What Activities or Hobbies Do You Do With Your Family?

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What Activities or Hobbies Do You Do With Your Family?

Is there an activity or hobby you like to do with your family, or with one family member in particular, such as your mother, a sibling, a cousin, a grandparent or an uncle?

Do you cook together? Play board games? Listen to music? Watch sports?

If not, is there an activity you’d like to start doing with your family?

In the essay “I Didn’t Truly Know My Mother Until I Cooked With Her,” the New York Times food reporter and cookbook author Priya Krishna writes about early memories of being in the kitchen with her mother and what it has meant to her. She begins:

My mother and I were not the “Gilmore Girls.”

Growing up, I didn’t open up to her about the people I had crushes on, the friend groups that were on the outs or who was invited to whose bat mitzvah.

But I did help her cook. Every day, when she came home from the office, I’d set up my textbooks on the kitchen island and pretend to do my homework, while really, I was gazing at my mother, the inimitable Ritu Krishna, as she deftly sizzled spices in ghee and smacked the valve of the pressure cooker closed with a spoon when it whistled. Partway through her cooking, I’d be summoned to wash chiles, chop cilantro or taste the food for salt.

We are opposites, my mother and I. Where she is poised, classy and no-nonsense, I am goofy, outgoing, a people pleaser. My whole childhood, we struggled to find common ground. We weren’t just from different generations. My mother was an immigrant from India; I was an American kid trying to navigate the world without a language to understand my identity. It was also very intimidating to have a mother who wakes up looking as if she just got a blowout, who is deeply admired by all her friends and co-workers, and who doesn’t wear deodorant because she, in her own words, “doesn’t smell.” I didn’t know how I would ever live up to the standards she set for me, let alone for herself.

But when she cooked, she was at her most accessible — changed out of whatever fashionable outfit she had worn that day, her hair pulled back with a clip, bobbing her head to Abba or Strunz and Farah as she nursed a glass of wine. In the kitchen, our relationship hummed.

On my birthday, we would make a chocolate cake from a Betty Crocker dessert cookbook together, decorating the top with rose petals and doilies. When I was gifted a children’s cookbook with a recipe for “green spaghetti” (pesto) — we made it one night and marveled at what would become our new favorite pasta sauce.

She also reflects on how cooking together shaped their relationship:

I don’t think I realized it at the time, but cooking was one of the few ways we could really understand each other. As I got older, I became only more angsty, more rebellious, more frustrated by our generational and cultural differences. Yet I still wanted to cook alongside her, and she still wanted my company in the kitchen. Maybe she didn’t get the social significance of a grand prom-posal, and maybe I didn’t get why she wouldn’t let me drive with music on, but we both understood that this pot of beans would be greatly enhanced with a drizzle of tamarind chutney and a fistful of chopped red onion.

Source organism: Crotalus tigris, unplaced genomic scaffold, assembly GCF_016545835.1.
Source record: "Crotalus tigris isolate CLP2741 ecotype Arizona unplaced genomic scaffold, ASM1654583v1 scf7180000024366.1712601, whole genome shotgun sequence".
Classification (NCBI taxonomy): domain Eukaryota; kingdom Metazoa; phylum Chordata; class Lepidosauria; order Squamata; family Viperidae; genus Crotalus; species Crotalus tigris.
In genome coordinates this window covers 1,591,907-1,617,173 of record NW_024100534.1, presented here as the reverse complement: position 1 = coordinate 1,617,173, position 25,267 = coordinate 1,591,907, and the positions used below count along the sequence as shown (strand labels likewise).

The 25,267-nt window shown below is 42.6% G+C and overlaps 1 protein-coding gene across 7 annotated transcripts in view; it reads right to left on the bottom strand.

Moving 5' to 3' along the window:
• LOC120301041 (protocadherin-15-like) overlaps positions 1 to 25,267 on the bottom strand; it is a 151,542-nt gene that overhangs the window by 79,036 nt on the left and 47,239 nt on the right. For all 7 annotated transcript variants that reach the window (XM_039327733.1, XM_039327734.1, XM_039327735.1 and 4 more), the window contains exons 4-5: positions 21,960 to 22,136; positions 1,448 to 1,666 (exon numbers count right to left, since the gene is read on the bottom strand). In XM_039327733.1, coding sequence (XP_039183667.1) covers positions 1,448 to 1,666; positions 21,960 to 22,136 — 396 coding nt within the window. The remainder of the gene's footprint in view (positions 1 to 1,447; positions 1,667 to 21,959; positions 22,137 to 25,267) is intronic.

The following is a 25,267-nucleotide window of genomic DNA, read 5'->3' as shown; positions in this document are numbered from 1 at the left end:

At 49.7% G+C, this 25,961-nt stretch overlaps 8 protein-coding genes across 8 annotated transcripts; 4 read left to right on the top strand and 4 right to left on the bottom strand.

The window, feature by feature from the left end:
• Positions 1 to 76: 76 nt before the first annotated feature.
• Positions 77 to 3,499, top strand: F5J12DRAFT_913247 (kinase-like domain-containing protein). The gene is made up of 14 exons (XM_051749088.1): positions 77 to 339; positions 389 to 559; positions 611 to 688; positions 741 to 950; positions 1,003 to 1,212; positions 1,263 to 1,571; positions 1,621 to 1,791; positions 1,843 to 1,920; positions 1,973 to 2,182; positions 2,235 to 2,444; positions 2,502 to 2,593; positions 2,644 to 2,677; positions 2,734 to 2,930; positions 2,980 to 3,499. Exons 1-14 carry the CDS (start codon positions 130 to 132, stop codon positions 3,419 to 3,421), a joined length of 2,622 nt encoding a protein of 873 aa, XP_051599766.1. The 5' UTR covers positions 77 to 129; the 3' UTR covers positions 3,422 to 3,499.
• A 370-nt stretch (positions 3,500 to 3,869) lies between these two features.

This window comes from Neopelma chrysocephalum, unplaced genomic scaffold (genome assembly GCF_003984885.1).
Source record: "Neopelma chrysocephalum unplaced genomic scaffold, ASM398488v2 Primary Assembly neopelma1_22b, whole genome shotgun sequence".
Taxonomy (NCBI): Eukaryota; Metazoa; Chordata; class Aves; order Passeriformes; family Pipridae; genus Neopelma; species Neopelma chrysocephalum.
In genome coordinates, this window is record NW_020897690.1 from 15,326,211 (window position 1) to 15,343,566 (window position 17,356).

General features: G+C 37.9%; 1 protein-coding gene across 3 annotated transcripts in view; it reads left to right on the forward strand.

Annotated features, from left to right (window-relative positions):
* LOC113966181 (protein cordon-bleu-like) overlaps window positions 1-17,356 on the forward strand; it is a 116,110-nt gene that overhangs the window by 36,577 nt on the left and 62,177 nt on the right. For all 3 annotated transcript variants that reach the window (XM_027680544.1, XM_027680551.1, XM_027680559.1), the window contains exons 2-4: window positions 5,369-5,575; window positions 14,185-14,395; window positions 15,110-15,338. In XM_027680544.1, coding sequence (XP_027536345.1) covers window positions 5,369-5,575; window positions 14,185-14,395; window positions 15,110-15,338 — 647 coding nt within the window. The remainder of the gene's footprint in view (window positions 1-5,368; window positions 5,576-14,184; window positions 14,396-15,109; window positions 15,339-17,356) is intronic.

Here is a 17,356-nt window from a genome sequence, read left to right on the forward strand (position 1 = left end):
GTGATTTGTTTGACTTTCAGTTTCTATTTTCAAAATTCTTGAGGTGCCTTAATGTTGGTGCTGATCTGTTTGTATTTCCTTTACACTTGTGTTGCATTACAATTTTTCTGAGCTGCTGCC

I was socialized to want a mother who was my best friend. Instead, I got one who awed, inspired and slightly terrified me. It took me a long time to appreciate her for who she is. But our path to mutual appreciation was paved in the kitchen. There’s something about cooking together — doing menial, repetitive tasks like washing vegetables or measuring spices (not that my mother did any measuring) — that makes conversation and connection easier. It lowers the stakes.

Students, read the entire essay and then tell us:

  • Does anything in the essay remind you of an activity or hobby you do with a family member or another special person in your life? If so, how has it shaped your relationship? Do you feel closer to the person because of this time you spend together? What have you learned from and about one another through this activity?

  • Tell us about one specific memory of doing that activity with that person. Be vivid in your description and use sensory details. What does this moment mean to you, looking back on it now?

  • If you don’t have a shared interest or hobby with a family member, is there something you’ve wanted to try, or get more into? Can you think of someone in your family who might be interested in learning or trying out the activity with you?

  • Ms. Krishna writes of her mother, “I don’t think I realized it at the time, but cooking was one of the few ways we could really understand each other.” She also notes that it was hard to find common ground with her mother when she was younger. Have you ever felt something similar? Do you sometimes find it hard to connect with your parents? What, if anything, have you found that has helped you bond? What advice would you give to someone else in this position?

  • As you know, Ms. Krishna went on to become a food writer. Do you think that any of your current interests, hobbies, activities or pursuits could be something you do for life, perhaps even as your career?

  • Does the essay you just read make you want to get in the kitchen to cook or bake? If so, who do you want there with you? Do you know how to cook and bake? If you do, who taught you?


Students 13 and older in the United States and Britain, and 16 and older elsewhere, are invited to comment. All comments are moderated by the Learning Network staff, but please keep in mind that once your comment is accepted, it will be made public and may appear in print.

Find more Student Opinion questions here. Teachers, check out this guide to learn how you can incorporate these prompts into your classroom.